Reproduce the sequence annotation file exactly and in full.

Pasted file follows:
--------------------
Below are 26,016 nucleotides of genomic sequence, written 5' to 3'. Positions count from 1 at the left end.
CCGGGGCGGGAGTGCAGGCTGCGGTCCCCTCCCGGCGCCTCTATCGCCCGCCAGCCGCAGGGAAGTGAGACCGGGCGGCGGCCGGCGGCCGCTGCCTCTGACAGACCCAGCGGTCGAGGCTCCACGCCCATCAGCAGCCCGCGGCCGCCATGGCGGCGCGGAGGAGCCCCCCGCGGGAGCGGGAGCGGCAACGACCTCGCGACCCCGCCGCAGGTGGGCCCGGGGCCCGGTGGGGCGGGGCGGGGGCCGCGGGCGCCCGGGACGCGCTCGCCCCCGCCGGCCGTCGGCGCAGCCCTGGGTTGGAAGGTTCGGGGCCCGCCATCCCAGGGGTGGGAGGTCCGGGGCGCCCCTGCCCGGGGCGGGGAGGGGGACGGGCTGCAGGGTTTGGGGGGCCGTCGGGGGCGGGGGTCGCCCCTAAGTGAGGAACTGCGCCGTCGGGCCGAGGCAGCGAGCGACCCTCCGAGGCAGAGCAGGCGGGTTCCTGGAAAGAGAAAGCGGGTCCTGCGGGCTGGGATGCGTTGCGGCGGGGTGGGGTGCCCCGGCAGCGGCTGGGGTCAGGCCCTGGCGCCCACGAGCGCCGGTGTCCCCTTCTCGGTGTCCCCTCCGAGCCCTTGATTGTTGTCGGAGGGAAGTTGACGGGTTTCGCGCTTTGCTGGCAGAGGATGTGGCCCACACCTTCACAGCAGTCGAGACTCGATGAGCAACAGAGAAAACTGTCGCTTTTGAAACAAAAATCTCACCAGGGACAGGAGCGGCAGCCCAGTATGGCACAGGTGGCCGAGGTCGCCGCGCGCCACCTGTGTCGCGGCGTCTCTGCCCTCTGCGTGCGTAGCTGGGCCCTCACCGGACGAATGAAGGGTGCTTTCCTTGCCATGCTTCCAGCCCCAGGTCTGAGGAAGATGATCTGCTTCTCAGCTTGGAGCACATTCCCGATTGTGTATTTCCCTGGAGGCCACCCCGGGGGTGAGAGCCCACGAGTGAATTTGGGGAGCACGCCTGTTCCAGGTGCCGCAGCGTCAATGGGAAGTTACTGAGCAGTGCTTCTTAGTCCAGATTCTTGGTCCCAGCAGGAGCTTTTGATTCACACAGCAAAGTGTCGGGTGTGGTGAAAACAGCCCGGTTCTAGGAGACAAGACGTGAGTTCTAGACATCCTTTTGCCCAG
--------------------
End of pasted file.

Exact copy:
Below are 26,016 nucleotides of genomic sequence, written 5' to 3'. Positions count from 1 at the left end.
CCGGGGCGGGAGTGCAGGCTGCGGTCCCCTCCCGGCGCCTCTATCGCCCGCCAGCCGCAGGGAAGTGAGACCGGGCGGCGGCCGGCGGCCGCTGCCTCTGACAGACCCAGCGGTCGAGGCTCCACGCCCATCAGCAGCCCGCGGCCGCCATGGCGGCGCGGAGGAGCCCCCCGCGGGAGCGGGAGCGGCAACGACCTCGCGACCCCGCCGCAGGTGGGCCCGGGGCCCGGTGGGGCGGGGCGGGGGCCGCGGGCGCCCGGGACGCGCTCGCCCCCGCCGGCCGTCGGCGCAGCCCTGGGTTGGAAGGTTCGGGGCCCGCCATCCCAGGGGTGGGAGGTCCGGGGCGCCCCTGCCCGGGGCGGGGAGGGGGACGGGCTGCAGGGTTTGGGGGGCCGTCGGGGGCGGGGGTCGCCCCTAAGTGAGGAACTGCGCCGTCGGGCCGAGGCAGCGAGCGACCCTCCGAGGCAGAGCAGGCGGGTTCCTGGAAAGAGAAAGCGGGTCCTGCGGGCTGGGATGCGTTGCGGCGGGGTGGGGTGCCCCGGCAGCGGCTGGGGTCAGGCCCTGGCGCCCACGAGCGCCGGTGTCCCCTTCTCGGTGTCCCCTCCGAGCCCTTGATTGTTGTCGGAGGGAAGTTGACGGGTTTCGCGCTTTGCTGGCAGAGGATGTGGCCCACACCTTCACAGCAGTCGAGACTCGATGAGCAACAGAGAAAACTGTCGCTTTTGAAACAAAAATCTCACCAGGGACAGGAGCGGCAGCCCAGTATGGCACAGGTGGCCGAGGTCGCCGCGCGCCACCTGTGTCGCGGCGTCTCTGCCCTCTGCGTGCGTAGCTGGGCCCTCACCGGACGAATGAAGGGTGCTTTCCTTGCCATGCTTCCAGCCCCAGGTCTGAGGAAGATGATCTGCTTCTCAGCTTGGAGCACATTCCCGATTGTGTATTTCCCTGGAGGCCACCCCGGGGGTGAGAGCCCACGAGTGAATTTGGGGAGCACGCCTGTTCCAGGTGCCGCAGCGTCAATGGGAAGTTACTGAGCAGTGCTTCTTAGTCCAGATTCTTGGTCCCAGCAGGAGCTTTTGATTCACACAGCAAAGTGTCGGGTGTGGTGAAAACAGCCCGGTTCTAGGAGACAAGACGTGAGTTCTAGACATCCTTTTGCCCAG